Compliance to drug treatment of patients with rheumatoid arthritis: A 3 year longitudinal study

F. Viller, F. Guillemin, S. Briancon, T. Moum, T. Suurmeijer, W. van den Heuvel

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Objective. Patient compliance is considered necessary for the success of drug treatment in chronic diseases. We document compliance with drug treatment and the factors affecting it in a cohort of patients with rheumatoid arthritis (RA).

Methods. A prospective cohort study of 556 patients with RA followed for 3 years in 4 counties: Oslo, Norway; Groningen, The Netherlands; and Nancy and Reims, France. Compliance to treatment was assessed annually by interview in terms of adherence to the dose and timing of the prescribed drug regimen.

Results, Of the 556 subjects, 429 (77.2%) were taking medication for RA throughout the observation period. Consistent behavior was recorded in 59.5% of cases: 35.7% were consistently compliant, and 23.8% consistently noncompliant. Factors significantly associated with good compliance were older age (p = 0.00), female sex (p = 0.03), decreased disability (p = 0.04), very satisfactory contacts with health care professionals (p = 0.03), and more personal knowledge about the disease and its treatment (p = 0.03).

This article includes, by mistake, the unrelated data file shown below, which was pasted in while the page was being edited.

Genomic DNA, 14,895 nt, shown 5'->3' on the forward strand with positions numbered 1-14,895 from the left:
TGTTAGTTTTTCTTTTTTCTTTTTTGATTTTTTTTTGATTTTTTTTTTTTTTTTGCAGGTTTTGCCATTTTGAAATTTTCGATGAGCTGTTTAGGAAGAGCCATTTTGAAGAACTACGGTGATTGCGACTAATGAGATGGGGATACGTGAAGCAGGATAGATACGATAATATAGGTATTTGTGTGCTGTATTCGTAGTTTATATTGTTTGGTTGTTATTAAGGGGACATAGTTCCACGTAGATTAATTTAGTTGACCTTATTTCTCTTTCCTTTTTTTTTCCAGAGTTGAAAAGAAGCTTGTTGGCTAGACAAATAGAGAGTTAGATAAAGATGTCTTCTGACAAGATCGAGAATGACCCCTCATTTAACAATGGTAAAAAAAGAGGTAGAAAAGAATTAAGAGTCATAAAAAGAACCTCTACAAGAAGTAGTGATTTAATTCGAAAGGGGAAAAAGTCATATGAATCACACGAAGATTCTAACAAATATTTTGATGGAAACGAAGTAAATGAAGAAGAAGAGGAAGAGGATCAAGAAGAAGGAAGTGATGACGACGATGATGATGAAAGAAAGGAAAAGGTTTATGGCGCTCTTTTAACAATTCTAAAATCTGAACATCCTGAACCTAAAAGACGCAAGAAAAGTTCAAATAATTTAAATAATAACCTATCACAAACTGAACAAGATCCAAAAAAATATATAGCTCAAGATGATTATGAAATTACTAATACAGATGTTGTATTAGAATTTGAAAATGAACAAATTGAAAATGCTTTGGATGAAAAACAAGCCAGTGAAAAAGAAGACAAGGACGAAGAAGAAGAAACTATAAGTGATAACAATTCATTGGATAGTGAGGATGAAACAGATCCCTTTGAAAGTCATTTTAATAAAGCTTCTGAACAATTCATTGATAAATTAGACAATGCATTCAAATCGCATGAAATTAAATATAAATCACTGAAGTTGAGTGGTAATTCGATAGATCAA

Conclusion. This longitudinal study identified compliance behavior as consistent over time in 60% of patients, determined by quality of contact with professionals and the amount of patient information available.

Original languageEnglish
Pages (from-to)2114-2122
Number of pages9
JournalJournal of Rheumatology
Issue number10
Publication statusPublished - Oct-1999


  • rheumatoid arthritis
  • compliance
  • drug treatment

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